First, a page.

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Abbatoir of Dreams: Killer of Sheep

Years ago, there weren’t any student films. There weren’t any film students so there could hardly have been student films. Yes, there have been university film programs for quite some time now, and students have been submitting (usually short) films in fulfillment of program requirements for decades. But in an earlier era they weren’t taken seriously outside academic settings.

In the film industry, directors, writers and producers didn’t come from film schools. Traditionally they worked their way in, when they could, from the theater, journalism and eventually from television, or from catch-as-catch-can, lowly assistantships and craft apprenticeships. Magazine editor and industry historian Peter Biskind has written that when Francis Ford Coppola got to UCLA in 1963, “…the film department was a ghetto for slackers and shirkers. USC’s was housed in an old stable. UCLA’s was quartered in Quonset huts left over from World War II.”

In fact, B-movie maestro Roger Corman’s low-budget unit at American International Pictures was more of a film academy for ambitious youngsters (like Jack Nicholson, who worked there as a writer and actor) than any of the film schools.

All that changed with the 1960s youthquake, the war in Vietnam, the success of Dennis Hopper’s supposedly countercultural film, Easy Rider, the whole 1960s gestalt.

It was in the aftermath of this cultural and industry upheaval that UCLA grad student Charles Burnett made his 1977 thesis film, Killer of Sheep, a work that became an underground legend.

The National Society of Film Critics has put it on its “100 Essential Films” list, and it was among the first films to be included in the Library of Congress’ National Film Registry. But for 30 years almost no one could see it. It only existed as a few aging 16-millimeter prints. Early efforts to gain wider distribution ran aground on Burnett’s inability to clear rights to the music he’d used on the soundtrack.

Now, after a six-year-long effort, Milestone Films, a restoration, revival and independent distribution outfit, has succeeded in freeing Killer of Sheep from this encumbrance and releasing it to theaters (with the assistance of director Steven Soderbergh and the Sundance Institute). (One song, Dinah Washington’s recording of “Unforgettable,” couldn’t be used, so another Washington performance, of “This Bitter Earth,” was substituted.)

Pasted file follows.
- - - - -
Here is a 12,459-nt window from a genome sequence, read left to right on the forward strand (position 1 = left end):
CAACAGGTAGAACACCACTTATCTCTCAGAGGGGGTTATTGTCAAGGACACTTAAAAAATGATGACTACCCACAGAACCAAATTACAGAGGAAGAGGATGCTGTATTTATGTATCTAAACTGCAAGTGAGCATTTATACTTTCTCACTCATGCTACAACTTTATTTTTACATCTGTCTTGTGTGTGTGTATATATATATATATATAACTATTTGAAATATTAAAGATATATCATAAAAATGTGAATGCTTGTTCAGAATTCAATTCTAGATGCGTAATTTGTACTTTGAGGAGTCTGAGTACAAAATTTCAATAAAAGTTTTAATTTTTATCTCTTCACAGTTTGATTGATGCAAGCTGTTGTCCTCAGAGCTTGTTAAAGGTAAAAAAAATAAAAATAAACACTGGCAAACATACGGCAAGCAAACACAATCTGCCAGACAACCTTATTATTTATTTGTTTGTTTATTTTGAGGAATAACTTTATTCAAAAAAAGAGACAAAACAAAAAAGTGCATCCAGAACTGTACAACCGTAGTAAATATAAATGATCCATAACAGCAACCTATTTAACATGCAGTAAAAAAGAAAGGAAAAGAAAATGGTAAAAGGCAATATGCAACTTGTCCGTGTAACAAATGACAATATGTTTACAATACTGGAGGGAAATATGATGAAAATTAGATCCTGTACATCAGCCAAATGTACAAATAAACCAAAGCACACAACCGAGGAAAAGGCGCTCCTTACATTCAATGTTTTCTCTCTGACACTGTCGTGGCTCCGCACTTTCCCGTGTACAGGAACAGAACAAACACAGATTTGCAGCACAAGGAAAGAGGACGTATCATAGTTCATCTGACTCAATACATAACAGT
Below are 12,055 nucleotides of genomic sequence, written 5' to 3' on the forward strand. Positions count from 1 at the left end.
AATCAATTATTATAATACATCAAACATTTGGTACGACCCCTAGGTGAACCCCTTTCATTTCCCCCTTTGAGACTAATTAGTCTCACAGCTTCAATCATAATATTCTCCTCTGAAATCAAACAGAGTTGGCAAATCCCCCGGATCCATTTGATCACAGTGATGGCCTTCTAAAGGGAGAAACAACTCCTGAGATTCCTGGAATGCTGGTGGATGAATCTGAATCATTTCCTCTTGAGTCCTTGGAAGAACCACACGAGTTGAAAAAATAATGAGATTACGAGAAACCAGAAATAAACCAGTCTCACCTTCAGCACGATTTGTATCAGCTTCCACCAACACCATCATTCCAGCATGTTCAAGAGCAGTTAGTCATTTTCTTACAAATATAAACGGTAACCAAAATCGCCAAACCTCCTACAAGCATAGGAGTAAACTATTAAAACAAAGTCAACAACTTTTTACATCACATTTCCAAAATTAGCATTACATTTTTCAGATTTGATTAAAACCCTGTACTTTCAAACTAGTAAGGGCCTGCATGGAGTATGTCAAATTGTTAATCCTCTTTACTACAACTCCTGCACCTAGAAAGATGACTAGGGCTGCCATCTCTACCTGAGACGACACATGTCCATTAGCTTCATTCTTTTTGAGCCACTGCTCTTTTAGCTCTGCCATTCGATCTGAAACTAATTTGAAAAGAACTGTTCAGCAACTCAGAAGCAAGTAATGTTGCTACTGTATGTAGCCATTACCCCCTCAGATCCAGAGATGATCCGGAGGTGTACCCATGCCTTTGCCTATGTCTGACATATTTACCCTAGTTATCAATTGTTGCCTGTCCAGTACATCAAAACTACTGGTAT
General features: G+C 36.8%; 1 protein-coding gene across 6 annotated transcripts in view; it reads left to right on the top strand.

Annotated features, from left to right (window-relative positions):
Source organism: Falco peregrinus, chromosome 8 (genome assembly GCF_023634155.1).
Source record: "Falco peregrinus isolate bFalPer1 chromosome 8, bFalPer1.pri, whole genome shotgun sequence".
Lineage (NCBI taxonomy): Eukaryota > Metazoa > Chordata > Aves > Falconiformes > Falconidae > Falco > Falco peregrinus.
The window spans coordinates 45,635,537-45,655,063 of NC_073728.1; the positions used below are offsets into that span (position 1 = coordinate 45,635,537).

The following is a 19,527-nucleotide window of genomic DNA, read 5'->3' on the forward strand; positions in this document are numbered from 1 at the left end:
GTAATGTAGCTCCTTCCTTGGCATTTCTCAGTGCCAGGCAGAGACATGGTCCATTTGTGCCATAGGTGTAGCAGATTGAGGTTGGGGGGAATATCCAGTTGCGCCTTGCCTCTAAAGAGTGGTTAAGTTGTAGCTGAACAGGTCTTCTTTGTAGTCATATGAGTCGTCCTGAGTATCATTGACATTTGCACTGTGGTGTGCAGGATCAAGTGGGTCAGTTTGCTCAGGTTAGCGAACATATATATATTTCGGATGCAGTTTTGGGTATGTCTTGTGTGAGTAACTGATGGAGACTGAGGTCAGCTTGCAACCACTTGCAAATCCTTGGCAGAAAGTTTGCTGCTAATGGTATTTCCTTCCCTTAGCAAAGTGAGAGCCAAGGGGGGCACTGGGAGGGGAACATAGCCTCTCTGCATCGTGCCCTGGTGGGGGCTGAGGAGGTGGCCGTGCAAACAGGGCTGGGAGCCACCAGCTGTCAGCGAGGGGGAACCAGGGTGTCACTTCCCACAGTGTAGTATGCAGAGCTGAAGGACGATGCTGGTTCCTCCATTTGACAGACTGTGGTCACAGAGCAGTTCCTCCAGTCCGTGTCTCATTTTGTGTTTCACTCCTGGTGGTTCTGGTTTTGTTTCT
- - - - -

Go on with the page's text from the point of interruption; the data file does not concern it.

Burnett’s film is a loosely organized series of mainly short scenes, vignettes and shots depicting the life of one family (no surname is provided) in Watts, L.A.’s African-American ghetto, in the mid 1970s. Stan (Henry Gayle Sanders) is the father of two kids (the film doesn’t give their names) and the husband of a pretty, care-stressed wife (Kaycee Moore), also unnamed. His soul-corroding, demanding and low-paid job at a sheep slaughterhouse has rendered him edgy and fatigued—mentally and physically. He yearns for a way out, even a modest improvement.

Burnett follows the activities of these four, and of Stan’s friend Bracy (Charles Bracy) over a period of weeks during the summer. Much of what occurs is portrayed in a dramatically uninflected, unframed, even seemingly haphazard style. There is little concrete narrative.

Burnett relied more on mise-en-scene, on recurring or similar shots and motifs. The characters don’t advance in a story pattern. The two real subplots, both involving Stan’s family’s modest efforts at a breakthrough—a used car engine purchase and road trip out of the city—end badly.

There are several relieving instances of humor or tenderness, but a feeling of resignation accrues. Burnett seems to have been aiming for a kind of bleak lyricism, imagistically depicting one aspect of African-American life. He went on to make a small number of works about life in black America, including The Glass Shield (1994), a police drama with Ice Cube and Elliot Gould.

Some of the film evinces the straitened circumstances in which it was made—at a cost of $10,000, over a year of weekend shoots, with an amateur cast. Scenes sometimes end too abruptly, or are edited together in a rather patchy fashion. Once or twice, Burnett steps out of his emotional distance and makes too emphatic a gesture, as when we hear Paul Robeson singing that sappy, syrupy 1940s political anthem, “The House I Live In,” behind shots of black kids playing in a rock- and rubble-strewn lot. The lyrics’ praise of American inclusiveness (“All races, all religions—that’s America to me”) serves a rather callow, blunt-edged irony.

But this is an unusual lapse. For the greatest part, Burnett’s film is a bleak, Neo-realist meditation on life in an oppressed and alienated, quietly angry country, and by implication, the order which maintains it.